In failing to reckon with its dark history of LGBTQ discrimination, repression, and violence, Florida’s experience mirrors that of the U.S. as a whole. LGBTQ Americans are still waiting for an acknowledgement from the Lavender Scare, a mid-century witch hunt of federal workers suspected of being homosexual triggered by President Dwight Eisenhower’s 1953 Executive Order 10450 banning “perverts” from working in the federal employment. It resulted in thousands of homosexuals or suspected homosexuals losing their careers in the federal government, with some confined to mental institutions, especially Washington DC’s St. Elizabeths Hospital, to undergo traumatic treatments such as lobotomies to eradicate same-sex attraction. There also has been no acknowledgement for “Don’t Ask Don’t Tell,” the Clinton-era policy that allowed gay men and women to serve in the military as long as they kept their sexual orientation a secret. In 2011, DADT was lifted by President Obama. It had led to the disqualification of approximately 10,000 military personnel, many of whom were in crucial positions such as pilots and doctors.
The new gay movement has been able to create a front for anti-gay violence, which is a way of ending the ignorance surrounding the topic. It also offers hope that we can restore the historic memory of Florida’s attempt to systemically oppress LGBTQ persons. Abroad, Germany has paid reparations to the victims of the “Gay Holocaust,” the thousands of gay men who perished in Nazi-era concentration camps. The United Kingdom has issued a posthumous pardon to anyone convicted of “gross indecency,” a charge that for centuries allowed for the prosecution of homosexuals. Spain has expunged any previous homosexual offenses convictions. In 2018, the New York Police Department apologized for the Stonewall Riots’ catalyst, the raiding of Stonewall Inn. In 2020, California Gov. Gavin Newsom introduced the policy under which those convicted of homosexual acts could be granted a pardon to restore their reputation. Newsom’s first pardon went, posthumously, to Bayard Rustin, the civil rights leader and confidant of Martin Luther King Jr. In 1953, Rustin was convicted of “sex perversion” after he was caught having sex with two men in a parked car in Pasadena. Before returning to New York, he spent 60 days at Los Angeles County Jail.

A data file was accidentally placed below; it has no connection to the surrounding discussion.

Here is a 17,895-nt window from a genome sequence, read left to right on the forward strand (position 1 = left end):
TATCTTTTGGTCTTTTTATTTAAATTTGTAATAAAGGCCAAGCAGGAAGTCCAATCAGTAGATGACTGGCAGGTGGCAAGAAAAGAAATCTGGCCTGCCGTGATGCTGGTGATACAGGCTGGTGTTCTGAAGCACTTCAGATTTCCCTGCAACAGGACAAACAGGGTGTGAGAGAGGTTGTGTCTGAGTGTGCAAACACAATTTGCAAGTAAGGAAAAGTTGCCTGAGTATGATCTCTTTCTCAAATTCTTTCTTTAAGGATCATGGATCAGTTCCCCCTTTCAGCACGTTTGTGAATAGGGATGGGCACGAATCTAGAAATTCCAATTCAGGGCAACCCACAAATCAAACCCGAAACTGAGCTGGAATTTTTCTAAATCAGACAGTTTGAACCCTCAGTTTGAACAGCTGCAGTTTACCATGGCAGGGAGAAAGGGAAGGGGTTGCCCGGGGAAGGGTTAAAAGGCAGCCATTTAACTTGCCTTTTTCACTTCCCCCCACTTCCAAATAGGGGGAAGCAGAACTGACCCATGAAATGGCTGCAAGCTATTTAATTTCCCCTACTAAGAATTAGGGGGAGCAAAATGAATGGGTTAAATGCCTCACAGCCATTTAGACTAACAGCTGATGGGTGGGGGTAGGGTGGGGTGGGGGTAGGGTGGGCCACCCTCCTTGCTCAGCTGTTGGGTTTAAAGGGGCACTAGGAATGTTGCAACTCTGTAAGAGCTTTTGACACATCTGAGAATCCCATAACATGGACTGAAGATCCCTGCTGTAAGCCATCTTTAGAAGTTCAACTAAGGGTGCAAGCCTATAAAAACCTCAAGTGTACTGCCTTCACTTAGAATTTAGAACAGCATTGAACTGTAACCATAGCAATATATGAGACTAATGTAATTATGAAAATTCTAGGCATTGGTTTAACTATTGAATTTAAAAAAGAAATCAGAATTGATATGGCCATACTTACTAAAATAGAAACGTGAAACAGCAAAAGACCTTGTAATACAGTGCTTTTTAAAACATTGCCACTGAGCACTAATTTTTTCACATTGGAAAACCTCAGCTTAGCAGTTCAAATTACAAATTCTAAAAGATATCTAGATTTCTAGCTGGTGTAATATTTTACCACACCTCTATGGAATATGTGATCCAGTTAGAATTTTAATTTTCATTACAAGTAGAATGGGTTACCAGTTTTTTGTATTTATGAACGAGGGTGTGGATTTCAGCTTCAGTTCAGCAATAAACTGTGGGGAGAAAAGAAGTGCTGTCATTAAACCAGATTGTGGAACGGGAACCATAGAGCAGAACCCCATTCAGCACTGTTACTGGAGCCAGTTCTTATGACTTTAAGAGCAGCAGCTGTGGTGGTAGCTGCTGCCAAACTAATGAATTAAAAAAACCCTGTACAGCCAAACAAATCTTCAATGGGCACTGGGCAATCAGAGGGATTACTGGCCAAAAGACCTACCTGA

Inspired by the British model, a U.S. Senate resolution was presented in June to allow for an apology for anti-LGBTQ discrimination. An apology cannot undo the damage done by homophobic laws. It is also not irrelevant. Apologies or other forms of reparative action can help victims to accept past wrongdoings and return dignity. They can also break the cycle that keeps the past from shaping the future. If Florida had taken the necessary steps to address its shameful LGBTQ history, it is unlikely that today’s bitter debate about teaching sexual orientation and gender identity in Florida would have been happening.